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What Is Design for Reliability (DfR)?

Design for reliability ensures that products and systems perform a specified function within a given environment for an expected lifecycle.

Engineers often talk about the importance of design for reliability (DfR) and the impact it has on a product’s overall efficiencies and success. So, let’s take a look at DfR fundamentals and how companies employ it to their best advantage.

What is DFR?

Essentially, DfR is a process that ensures a product, or system, performs a specified function within a given environment over the expected lifetime.

DfR often occurs at the design stage — before physical prototyping — and is often part of an overall design for excellence (DfX) strategy. But, as you’ll soon find out, the use of DfR can, and should, be expanded.

Why is DFR Critical?

The complexities of today’s technologies make DfR more significant — and valuable — than ever before. Some of these reasons include:

  1. Product differentiation: As electronic technologies reach maturity, there are fewer opportunities to set products apart from the competition through traditional metrics — like price and performance.
  2. Reliability assurance: Advanced circuitry, sophisticated power requirements, new components, new material technologies and less robust parts make ensuring reliability increasingly difficult.
  3. Cost control: 70% of a project’s budget is allocated to design.
  4. Preserving profits: Products get to market earlier, preventing erosion of sales and market share.

When is DFR Used?

Performing comprehensive design reviews during product development is a proven method to ensure a reliable product.

Most companies apply DfR at the design and development stage of a given project development cycle. However, this common practice comes too late in the development process.

Successful DfR requires the integration of product design and process planning into a cohesive, interactive activity known as concurrent engineering. Keep in mind, it’s less expensive to design for reliability than to test for reliability. When you are implementing reliability considerations in the concept feasibility stage, you are making all your decisions down the line with reliability in mind. Therefore, DfR is most effective in the concept feasibility stage.

Who Should Be Involved with DFR?

With the goal of simultaneous design optimization, the typical engineering silos are counterproductive. Instead, concurrent engineering hinges on contributions from all essential project team members. As a result, those that need to be included in DfR include:

  • Component engineers who manage the component library
  • Systems engineers who set up the system constraints for an assembly
  • Layout engineers who are assigned computer-aided design (CAD) responsibilities
  • Manufacturing engineers who are responsible for design for manufacturability (DFM) and assembly/box connections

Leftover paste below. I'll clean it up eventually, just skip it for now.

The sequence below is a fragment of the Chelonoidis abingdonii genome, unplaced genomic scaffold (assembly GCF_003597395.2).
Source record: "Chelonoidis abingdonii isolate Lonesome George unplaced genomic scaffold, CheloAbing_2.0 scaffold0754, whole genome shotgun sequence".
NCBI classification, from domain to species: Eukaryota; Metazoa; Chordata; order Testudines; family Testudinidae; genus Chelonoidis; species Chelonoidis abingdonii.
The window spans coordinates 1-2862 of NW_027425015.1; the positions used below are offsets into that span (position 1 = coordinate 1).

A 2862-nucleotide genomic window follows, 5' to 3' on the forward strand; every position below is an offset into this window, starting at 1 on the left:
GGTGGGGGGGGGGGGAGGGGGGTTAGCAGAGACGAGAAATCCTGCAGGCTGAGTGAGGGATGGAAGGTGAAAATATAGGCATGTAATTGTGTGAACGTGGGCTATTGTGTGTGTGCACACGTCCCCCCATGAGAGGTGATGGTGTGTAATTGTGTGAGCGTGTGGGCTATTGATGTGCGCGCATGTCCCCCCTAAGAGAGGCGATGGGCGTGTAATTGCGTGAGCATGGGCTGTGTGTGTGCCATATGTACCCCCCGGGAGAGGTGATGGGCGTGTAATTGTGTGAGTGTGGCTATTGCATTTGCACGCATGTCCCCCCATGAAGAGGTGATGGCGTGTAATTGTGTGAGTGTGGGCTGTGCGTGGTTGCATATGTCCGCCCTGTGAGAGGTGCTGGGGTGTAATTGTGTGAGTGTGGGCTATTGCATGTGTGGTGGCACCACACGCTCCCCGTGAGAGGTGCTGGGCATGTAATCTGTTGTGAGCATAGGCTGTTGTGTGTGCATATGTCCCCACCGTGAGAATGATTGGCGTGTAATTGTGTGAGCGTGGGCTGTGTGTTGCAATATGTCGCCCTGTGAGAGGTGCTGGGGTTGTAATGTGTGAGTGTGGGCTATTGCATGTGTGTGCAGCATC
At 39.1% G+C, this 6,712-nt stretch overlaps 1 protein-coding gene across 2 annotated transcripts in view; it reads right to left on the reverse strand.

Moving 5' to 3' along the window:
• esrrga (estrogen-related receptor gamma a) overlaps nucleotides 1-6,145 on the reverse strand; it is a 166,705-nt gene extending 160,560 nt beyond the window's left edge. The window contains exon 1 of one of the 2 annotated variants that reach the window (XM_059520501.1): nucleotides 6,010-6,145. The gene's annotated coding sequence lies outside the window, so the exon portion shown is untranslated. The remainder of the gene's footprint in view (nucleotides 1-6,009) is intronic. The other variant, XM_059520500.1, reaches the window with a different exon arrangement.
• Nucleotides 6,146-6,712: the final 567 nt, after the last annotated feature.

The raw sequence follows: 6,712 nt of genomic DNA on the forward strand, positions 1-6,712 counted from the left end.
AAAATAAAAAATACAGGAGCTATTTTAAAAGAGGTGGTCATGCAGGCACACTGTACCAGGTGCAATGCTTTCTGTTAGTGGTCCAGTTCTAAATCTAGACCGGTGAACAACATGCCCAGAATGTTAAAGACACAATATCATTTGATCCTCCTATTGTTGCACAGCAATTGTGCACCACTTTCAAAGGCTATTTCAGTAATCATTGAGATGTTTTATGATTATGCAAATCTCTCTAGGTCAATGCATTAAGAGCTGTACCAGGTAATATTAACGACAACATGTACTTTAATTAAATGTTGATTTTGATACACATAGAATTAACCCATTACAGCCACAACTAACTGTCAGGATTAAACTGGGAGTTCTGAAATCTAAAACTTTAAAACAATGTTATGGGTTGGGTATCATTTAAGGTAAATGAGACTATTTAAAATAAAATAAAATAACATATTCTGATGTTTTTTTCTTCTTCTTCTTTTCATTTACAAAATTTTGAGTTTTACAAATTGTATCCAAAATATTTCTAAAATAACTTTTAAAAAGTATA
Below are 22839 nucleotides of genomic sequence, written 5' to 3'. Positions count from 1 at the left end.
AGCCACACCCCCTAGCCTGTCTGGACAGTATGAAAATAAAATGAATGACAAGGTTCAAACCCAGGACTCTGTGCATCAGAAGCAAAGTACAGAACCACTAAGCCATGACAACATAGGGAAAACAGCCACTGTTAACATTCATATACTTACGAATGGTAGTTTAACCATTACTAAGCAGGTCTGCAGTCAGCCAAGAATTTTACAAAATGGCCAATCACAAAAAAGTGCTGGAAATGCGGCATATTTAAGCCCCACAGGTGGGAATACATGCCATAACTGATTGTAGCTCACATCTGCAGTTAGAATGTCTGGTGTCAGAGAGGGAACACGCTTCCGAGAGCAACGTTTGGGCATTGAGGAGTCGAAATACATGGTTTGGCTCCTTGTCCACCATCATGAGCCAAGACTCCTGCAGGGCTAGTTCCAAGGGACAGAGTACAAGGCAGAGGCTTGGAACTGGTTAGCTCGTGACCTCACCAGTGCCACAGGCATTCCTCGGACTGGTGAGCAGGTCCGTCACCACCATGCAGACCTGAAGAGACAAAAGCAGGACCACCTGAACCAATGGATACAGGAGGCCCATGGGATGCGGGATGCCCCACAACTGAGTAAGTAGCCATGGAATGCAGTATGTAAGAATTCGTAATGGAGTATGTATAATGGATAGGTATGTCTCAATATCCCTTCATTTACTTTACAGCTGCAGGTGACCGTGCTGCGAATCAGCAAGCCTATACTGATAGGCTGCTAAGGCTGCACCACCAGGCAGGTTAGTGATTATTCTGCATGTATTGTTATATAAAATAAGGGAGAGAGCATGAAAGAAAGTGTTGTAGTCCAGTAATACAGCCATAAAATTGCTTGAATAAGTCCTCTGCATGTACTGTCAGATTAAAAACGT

• Thermal engineers who develop boards based on power requirements
  • Test engineers who establish environmental stress screening (ESS) and in-circuit test (ICT) parameters
  • Reliability engineers who focus on statistical techniques and environmental testing — which typically become part of DfRs after the design phase
The processes you need to complete to ensure a product or system is reliable is long, but it’s worth it. You can better understand and rely on your products.

DFR Best Practices

Successful DfR requires the integration of product design and process planning into a cohesive, interactive activity known as concurrent engineering.

Here are some DfR best practices that can apply to the development of nearly any project. These best practices also guide the process along.

  • Set reliability goals based on survivability. This is often bound by confidence levels, such as 95% reliability with a 90% confidence level over 15 years.
  • Avoid mean time to failure (MTTF) and mean time between failures (MTBF) because they do not measure reliability. Historically, MTBF has been calculated using the empirical prediction handbooks, which assume a constant failure rate that is not always correct.
  • Employ physics of failure (PoF) to acquire a deep understanding of how the desired lifetime and environment affect the design. This takes substantial effort, but there is valuable return in:
    • Determining average and realistic worst-case scenarios
    • Identifying all failure-inducing loads
      • Temperature
      • Humidity
      • Corrosion
      • Power cycling
      • Electrical loads and noise
      • Mechanical bending
      • Random and harmonic vibration
      • Shock
    • Including all environments
      • Manufacturing
      • Transportation
      • Storage
      • Field
  • Keep dimensions loose at this stage. A large number of hardware mistakes are driven by arbitrary size constraints.

ANSYS Sherlock automated design analysis software augments DfR by providing reliability insights as early in the product development process as possible. This optimizes product reliability, development time and cost savings. To learn, in detail, how to bring DfR into the development process, watch the webinar: Implementing Reliability Physics into the Design Process: What Every Manager and Engineer Needs to Know.

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